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FinCEN Ruling 2000-1
August 31, 2000
Dear [ ]:
You have asked how [ ](the "Bank") should properly report certain currency transactions on Form 4789 (a "CTR") in the circumstances described below. Your question was originally raised in a letter dated August 16, 2000, which was forwarded to the Financial Crimes Enforcement Network (“FinCEN”).1 There have also been follow-up conversations with my office. Our conversations make clear that the Bank supports both the spirit and intent of the Bank Secrecy Act (the "BSA"), and we appreciate the diligence shown by you and your colleagues in seeking to confirm how to properly comply with the BSA.
We understand the relevant facts to be as follows. Customer 1 is a seafood processing company. When it purchases seafood from a shrimpboat captain (or similar seafood supplier boat business), it customarily writes a check for the amount of the purchase price, drawn on Customer 1’s account at the Bank, to the captain. The captain, in turn, endorses the check back to Customer 1, who then sends an employee to the Bank to cash the check. The Bank believes that Customer 1 uses the currency received when the check is cashed to pay the seafood supplier, ultimately, in currency.
Customers 2 and 3 are also seafood processing companies that are customers of the Bank. Customers 2 and 3, like Customer 1, engage in the transactions described above to pay seafood suppliers for seafood.
Question 1-Completion of Section A of CTR
Because Customer 1 purchases seafood from a number of boats, it often cashes several checks, endorsed back to it by the boat captains, on the same day. Some of those checks will be for $10,000 or less; others may exceed $10,000, depending upon the purchase price of the catch in each case. Often the total amount of the multiple checks brought in to the Bank by Customer 1 during a business day to be cashed for this reason exceeds $10,000, thereby requiring the filing of a CTR.
Your first question relates to the manner in which the Bank should complete Section A of the CTR in these circumstances. Section A calls for information about the "Person(s) on whose Behalf Transaction(s) is Conducted." The answer depends upon the amount of each check that Customer 1 is exchanging for currency.
Question 2 - Customer 1's Failure to Provide Necessary Information
The employee of Customer 1 who brings the double-endorsed checks to the Bank consistently either does not possess or refuses to provide to the Bank the information necessary to complete Part A of the CTR for seafood suppliers of Customer 1 who are the original payees of checks in excess of $10,000. In those circumstances, the Bank is unable to complete fully Part A of the CTR.
In general, a financial institution must (i) make a reasonable and good faith effort to obtain the information necessary to complete a CTR; and (ii) evaluate the reasons why such information is not available or provided during the transaction. The currency transaction reporting provisions do not necessarily require a financial institution to refuse a transaction if all of the information required for the completion of the CTR is not available or provided by the transactor; the decision whether to accept or reject a given transaction rests solely with the financial institution and should be made based upon a number of facts and circumstances unique to each transaction.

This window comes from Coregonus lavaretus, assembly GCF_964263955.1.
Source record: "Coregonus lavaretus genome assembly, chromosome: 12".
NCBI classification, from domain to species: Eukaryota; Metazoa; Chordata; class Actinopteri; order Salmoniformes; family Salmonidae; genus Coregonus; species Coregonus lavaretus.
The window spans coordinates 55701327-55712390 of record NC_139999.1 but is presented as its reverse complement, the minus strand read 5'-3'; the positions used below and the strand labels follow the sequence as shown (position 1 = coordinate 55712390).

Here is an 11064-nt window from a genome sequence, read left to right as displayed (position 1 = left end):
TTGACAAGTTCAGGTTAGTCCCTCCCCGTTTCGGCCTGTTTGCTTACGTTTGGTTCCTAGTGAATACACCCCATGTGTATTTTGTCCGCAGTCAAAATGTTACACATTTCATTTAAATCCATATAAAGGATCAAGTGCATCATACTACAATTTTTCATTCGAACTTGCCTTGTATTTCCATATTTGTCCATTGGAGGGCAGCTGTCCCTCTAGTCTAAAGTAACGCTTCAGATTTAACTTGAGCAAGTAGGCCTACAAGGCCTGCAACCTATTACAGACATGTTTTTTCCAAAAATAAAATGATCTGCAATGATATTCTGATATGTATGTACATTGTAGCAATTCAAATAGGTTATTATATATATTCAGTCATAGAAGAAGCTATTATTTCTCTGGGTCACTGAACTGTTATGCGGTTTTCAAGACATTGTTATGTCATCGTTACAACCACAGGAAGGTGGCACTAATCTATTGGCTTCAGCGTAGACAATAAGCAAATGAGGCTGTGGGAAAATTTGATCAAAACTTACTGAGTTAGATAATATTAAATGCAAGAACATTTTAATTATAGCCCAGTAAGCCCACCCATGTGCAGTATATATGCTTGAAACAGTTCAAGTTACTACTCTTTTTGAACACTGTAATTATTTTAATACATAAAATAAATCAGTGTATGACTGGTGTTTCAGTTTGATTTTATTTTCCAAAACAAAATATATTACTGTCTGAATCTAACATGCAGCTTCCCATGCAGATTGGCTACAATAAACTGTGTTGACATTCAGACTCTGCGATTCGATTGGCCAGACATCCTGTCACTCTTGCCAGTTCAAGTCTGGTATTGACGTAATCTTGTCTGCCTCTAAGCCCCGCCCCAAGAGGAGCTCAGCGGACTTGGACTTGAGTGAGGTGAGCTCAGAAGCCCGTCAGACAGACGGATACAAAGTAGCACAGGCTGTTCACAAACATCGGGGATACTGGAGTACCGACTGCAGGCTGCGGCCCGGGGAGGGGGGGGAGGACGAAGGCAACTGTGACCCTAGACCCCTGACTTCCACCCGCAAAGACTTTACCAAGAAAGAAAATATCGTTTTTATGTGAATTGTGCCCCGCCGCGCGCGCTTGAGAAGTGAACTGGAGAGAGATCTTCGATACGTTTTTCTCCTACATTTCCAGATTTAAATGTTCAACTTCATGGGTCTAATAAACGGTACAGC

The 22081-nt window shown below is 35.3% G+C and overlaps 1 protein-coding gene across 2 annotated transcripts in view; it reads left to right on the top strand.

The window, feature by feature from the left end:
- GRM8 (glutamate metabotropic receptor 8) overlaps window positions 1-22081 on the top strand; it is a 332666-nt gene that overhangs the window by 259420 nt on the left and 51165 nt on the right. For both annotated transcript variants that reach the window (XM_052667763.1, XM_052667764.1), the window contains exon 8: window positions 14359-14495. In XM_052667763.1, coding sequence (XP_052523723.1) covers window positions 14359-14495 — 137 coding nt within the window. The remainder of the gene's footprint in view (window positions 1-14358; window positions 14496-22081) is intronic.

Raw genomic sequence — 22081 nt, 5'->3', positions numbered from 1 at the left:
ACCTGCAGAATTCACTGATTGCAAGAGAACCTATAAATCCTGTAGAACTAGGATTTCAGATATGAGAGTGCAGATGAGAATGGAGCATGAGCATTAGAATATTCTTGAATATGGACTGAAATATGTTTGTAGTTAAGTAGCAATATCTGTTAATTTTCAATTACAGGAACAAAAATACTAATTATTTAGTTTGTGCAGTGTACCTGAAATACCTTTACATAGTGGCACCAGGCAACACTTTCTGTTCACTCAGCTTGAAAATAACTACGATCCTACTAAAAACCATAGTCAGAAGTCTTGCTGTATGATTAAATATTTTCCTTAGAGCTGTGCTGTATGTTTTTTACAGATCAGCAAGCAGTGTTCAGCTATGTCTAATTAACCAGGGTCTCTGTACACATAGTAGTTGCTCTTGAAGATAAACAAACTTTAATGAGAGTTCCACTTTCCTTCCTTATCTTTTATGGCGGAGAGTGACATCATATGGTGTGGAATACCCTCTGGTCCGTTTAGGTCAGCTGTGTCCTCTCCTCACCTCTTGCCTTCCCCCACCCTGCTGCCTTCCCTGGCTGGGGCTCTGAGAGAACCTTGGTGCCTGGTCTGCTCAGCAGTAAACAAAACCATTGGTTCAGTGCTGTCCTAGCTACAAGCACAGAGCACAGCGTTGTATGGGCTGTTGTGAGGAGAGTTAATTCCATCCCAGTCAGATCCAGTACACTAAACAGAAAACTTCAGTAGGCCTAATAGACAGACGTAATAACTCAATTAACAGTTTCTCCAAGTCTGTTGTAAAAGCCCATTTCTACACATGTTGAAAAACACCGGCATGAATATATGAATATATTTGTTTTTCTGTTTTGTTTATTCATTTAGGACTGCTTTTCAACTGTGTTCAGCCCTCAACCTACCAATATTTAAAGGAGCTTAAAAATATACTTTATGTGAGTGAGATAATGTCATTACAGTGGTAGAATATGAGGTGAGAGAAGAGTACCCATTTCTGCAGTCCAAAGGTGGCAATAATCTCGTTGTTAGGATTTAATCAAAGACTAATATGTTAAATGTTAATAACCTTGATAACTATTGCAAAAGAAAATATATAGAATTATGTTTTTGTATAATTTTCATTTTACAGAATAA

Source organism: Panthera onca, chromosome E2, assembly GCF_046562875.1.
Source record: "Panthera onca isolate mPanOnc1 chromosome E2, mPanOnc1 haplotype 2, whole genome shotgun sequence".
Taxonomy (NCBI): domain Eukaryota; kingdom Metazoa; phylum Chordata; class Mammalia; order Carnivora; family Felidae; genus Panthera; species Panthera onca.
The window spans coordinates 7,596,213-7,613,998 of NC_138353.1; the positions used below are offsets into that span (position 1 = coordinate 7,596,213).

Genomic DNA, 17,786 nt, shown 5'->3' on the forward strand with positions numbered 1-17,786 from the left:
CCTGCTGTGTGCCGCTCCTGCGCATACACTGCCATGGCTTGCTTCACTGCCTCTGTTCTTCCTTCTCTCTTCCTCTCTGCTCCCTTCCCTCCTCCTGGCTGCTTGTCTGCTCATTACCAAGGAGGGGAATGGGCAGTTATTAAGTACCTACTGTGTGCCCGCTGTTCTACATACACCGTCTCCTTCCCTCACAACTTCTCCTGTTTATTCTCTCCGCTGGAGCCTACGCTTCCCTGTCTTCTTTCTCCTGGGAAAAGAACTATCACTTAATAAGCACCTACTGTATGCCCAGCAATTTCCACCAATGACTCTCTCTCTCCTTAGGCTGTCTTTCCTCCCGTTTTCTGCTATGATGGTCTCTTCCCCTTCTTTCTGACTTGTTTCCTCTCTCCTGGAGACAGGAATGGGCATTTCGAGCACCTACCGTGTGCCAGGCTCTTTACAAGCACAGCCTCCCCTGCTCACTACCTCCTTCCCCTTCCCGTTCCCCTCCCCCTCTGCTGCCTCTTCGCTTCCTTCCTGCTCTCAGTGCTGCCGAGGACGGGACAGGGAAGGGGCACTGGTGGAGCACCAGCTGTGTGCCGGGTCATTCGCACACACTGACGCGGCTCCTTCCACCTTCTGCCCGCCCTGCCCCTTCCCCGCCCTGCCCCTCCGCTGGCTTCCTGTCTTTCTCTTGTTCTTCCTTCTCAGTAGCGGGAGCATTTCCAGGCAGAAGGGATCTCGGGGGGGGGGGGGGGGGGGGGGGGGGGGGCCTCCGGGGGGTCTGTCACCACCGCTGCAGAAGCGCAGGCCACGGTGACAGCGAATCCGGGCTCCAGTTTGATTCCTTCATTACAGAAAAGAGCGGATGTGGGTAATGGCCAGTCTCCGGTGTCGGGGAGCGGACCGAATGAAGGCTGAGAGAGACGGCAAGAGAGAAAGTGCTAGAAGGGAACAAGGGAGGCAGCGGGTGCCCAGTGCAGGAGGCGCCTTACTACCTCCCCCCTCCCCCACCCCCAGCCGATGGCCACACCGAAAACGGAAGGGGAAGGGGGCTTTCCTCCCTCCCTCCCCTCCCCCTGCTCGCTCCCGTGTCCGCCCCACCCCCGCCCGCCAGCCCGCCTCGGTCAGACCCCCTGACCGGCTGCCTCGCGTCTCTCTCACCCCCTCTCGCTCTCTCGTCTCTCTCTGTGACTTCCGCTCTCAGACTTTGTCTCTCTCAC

The Bank has noted that employees of Customers 2 and 3 consistently possess and provide the necessary information on the original payee of each cashed check in excess of $10,000 when they engage in transactions similar to those described above, so that the Bank may fully complete Part 1, Section A of the CTRs relating to the checks cashed by Customers 2 and 3. In addition, the Bank believes that its locality and the businesses that locality supports are potentially highrisk for money laundering. All of these facts are relevant to a determination by the Bank whether Customer 1's conduct meets the requirements for the filing of a suspicious activity report under the provisions of 31 CFR 103.18 (previously 31 CFR 103.21), and the corresponding regulations of the Bank’s federal banking supervisor, found in Title 12 of the Code of Federal Regulations.
When a financial institution determines to send a CTR to the Enterprise Computing Center-Detroit with an incomplete Section A, it must document the reasons why the information in Section A is incomplete, explain the reasonable, good faith efforts it made to obtain the information, and provide any other information it deems relevant, including whether a suspicious activity report was filed. If a CTR is submitted without Section A completed and without this information, it will be returned asking for the missing information.
Thank you for bringing this matter to our attention. We appreciate the Bank’s efforts in complying with the requirements of the BSA to the fullest extent. Please do not hesitate to contact Dawn Adams of my staff at (202) 354-6417 should you have any questions.
Christine E. Carnavos
Executive Associate Director
Office of Compliance and Regulatory Enforcement
1 Your letter was addressed to the [ ] (not the Bank’s primary supervisor) and you also provided a
copy to [ ]. The letter was forwarded to FinCEN by [ ].
2 The application of the currency reporting provisions of section 6050I of the Internal Revenue Code of 1986 to a particular supplier of Customer 1 who receives more than $10,000 in currency in exchange for its catch is beyond the scope of this letter.
3 Because Customer 1 has chosen to act on behalf of its seafood suppliers in cashing the checks, we do not believe an exemption otherwise applicable to Customer 1 under the revised CTR exemption procedures contained in 31 CFR 103.22(d) may be used for the benefit of the seafood suppliers who are the original payees of the cashed checks.